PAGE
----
The first DFI was the UK’s Commonwealth Development Corporation (CDC) set up in 1948; the United States’ existing DFI, OPIC was created in 1971. New financial commitments for the DFI sector have increased from $10 billion in 2002 to $70 billion in 2014. 

DFIs have variations in terms of their governance structures (e.g., either fully government-owned or co-owned by government and the private sector), sectors (e.g., financial services, infrastructure, renewable energy) and regions (e.g., sub-Saharan Africa and South Asia) they invest in, and the tools they use to crowd in private capital (e.g., equity investments, loans, loan guarantees).

Washington believes the BUILD Act adds new tools for the United States to utilize its foreign aid allocations. Moreover, the newly formed USIDFC will help solidify the work of different US agencies that assist in fostering the private sector abroad. 

The USIDFC should also help the United States work better on development challenges with its allies such as Canada, Japan, the United Kingdom, the Netherlands and other partners with enhanced capabilities. The new USIDFC can help with a series of national security and foreign policy challenges, better than the current set of development finance instruments that the United States has at its disposal. By generating economic opportunities for citizens in developing countries, challenges such as refugees, drug-financed gangs, terrorist organizations, and human trafficking can all be addressed more effectively.

At the same time, Washington makes no secret that the main purpose of the BUILD Act is to respond to the challenge of China. From the very beginning, Trump said that China was a major challenger in the global economy. The new USIDFC is in part a response to China’s rise. It has been referred to in key speeches by President Trump and Secretary of State Mike Pompeo and in the National Security Strategy. As Secretary Pompeo recently stated, “The Act provides opportunities for American companies to compete overseas and create jobs here at home, a critical component of the President’s national economic strategy. BUILD strengthens the US government’s development finance capacity, offering a better alternative to state-directed investments and advancing our foreign policy goals.”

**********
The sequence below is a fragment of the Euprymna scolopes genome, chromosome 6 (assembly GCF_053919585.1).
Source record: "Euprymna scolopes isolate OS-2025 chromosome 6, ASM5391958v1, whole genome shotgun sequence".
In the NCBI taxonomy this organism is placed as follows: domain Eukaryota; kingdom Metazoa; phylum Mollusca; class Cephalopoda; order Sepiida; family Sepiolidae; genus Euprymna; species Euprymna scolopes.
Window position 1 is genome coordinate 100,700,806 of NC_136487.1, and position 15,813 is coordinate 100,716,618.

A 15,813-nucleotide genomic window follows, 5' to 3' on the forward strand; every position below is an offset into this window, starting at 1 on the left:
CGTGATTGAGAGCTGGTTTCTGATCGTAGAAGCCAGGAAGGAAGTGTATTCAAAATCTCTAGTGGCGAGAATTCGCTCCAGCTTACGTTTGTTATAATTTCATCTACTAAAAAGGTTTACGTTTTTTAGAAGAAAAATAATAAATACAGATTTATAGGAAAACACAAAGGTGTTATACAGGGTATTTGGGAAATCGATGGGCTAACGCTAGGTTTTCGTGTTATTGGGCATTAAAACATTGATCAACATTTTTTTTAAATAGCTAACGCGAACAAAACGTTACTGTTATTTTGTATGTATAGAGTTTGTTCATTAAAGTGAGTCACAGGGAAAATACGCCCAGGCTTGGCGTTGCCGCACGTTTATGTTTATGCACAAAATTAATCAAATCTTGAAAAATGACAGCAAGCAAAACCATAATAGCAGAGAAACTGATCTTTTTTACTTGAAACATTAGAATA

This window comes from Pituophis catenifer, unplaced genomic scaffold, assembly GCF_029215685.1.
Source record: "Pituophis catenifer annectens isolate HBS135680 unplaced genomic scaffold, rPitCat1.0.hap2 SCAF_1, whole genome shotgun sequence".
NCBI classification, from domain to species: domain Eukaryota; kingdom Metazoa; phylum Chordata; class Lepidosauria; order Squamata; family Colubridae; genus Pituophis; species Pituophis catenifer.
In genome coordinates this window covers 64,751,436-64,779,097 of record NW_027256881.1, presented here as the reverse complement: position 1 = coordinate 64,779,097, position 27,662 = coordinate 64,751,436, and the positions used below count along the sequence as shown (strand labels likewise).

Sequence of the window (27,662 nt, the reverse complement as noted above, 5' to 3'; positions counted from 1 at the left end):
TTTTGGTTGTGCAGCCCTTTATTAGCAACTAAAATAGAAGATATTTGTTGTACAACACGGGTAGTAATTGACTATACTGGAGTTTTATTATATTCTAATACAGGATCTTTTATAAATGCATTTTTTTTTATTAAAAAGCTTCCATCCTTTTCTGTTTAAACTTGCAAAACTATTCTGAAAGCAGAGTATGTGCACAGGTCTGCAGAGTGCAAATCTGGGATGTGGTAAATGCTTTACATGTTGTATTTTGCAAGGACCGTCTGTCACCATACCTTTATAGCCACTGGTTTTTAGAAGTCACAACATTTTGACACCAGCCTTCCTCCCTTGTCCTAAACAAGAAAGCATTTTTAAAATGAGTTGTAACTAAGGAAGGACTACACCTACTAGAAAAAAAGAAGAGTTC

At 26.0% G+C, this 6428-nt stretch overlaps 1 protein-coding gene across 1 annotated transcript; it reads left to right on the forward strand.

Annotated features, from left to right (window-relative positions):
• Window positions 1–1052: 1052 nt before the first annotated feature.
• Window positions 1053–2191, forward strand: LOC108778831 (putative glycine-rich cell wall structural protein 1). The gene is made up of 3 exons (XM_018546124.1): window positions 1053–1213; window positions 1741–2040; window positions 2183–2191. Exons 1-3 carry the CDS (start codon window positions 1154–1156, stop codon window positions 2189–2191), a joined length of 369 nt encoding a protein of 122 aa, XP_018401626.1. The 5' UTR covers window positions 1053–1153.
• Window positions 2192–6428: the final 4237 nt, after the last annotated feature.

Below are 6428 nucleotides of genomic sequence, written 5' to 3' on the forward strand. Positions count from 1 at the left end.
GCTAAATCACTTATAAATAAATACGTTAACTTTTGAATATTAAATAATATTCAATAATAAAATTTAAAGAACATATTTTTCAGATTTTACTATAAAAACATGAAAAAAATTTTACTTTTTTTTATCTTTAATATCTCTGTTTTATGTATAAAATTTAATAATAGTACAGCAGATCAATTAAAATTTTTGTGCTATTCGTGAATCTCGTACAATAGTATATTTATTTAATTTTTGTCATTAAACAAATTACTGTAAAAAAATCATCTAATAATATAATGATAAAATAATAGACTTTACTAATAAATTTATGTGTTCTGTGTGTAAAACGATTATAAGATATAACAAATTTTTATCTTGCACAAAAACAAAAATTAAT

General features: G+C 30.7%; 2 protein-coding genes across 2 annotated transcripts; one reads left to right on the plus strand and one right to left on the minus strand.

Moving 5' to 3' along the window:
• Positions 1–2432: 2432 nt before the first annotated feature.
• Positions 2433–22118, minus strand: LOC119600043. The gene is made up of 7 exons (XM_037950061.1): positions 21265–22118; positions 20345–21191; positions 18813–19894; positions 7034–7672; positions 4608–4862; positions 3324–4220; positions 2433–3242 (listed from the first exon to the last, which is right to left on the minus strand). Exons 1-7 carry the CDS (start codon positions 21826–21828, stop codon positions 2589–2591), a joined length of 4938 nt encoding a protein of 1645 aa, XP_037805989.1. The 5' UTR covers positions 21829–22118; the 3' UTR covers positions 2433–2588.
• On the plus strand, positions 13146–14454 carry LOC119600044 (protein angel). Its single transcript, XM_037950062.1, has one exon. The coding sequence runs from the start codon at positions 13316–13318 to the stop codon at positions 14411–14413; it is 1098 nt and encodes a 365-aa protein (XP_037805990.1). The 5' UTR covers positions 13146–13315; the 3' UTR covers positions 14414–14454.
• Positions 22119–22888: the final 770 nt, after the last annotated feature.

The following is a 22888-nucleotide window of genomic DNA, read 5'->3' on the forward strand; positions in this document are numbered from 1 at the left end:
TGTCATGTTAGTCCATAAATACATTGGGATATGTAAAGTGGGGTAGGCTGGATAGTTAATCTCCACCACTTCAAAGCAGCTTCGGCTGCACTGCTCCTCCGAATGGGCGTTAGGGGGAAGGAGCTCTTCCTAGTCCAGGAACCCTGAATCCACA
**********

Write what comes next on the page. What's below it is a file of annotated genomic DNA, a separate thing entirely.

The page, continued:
China is active in Latin America, Southeast Asia, and Africa by providing financing for large projects as part of its Belt and Road Initiative. China is filling the void created by a lack of funds from other bilateral and multilateral investors. It offers quick financing and “no questions asked” infrastructure projects in these places.

However, the USIDFC offers something different than China’s model of large state-to-state lending—it offers a private sector, market-based solution. Moreover, it fills a clear void that Chinese financing is not filling. China does not support lending to small and medium-sized enterprises (SMEs), and it rarely helps local companies in places like Africa or Afghanistan grow.

The BUILD Act is a useful addition to the United States in its competition with China, but it is not a sufficient response on its own. In addition to the BUILD Act, we will need a new international economic strategy and will need to reinvigorate our leadership in the multilateral development banks. In sum, we will need to enable a “better offer” than what China puts on the table. 

With this notion in mind, in the short run, we need a fully functioning US Export-Import Bank (EXIM). EXIM experienced a “lapse in authority” beginning in 2015, facing a severe shortage of leadership and capacity ever since. It protects against buyer nonpayment, provides financing, and exports credit insurance, among other functions. US competitors, including China and Japan,benefit from the strong support of their Export-Import banks, which reinforces the notion that the United States must make use of all its tools to strengthen US development finance. 

The BUILD Act has promised $60 billion in funding for the USIDFC, but it is still a far cry from China’s $60 billion pledged to Africa alone at the last Forum on China-Africa Cooperation in September 2018. We can have a better offer than China, and the new USIDFC is part of that better offer.

However, looking at China's leading position in Africa and the $ 143 billion that Beijing has already spent on infrastructure loans, I can’t help but wonder if the BUILD Act is a classic example of "too little and too late.”

 

Author: USA Really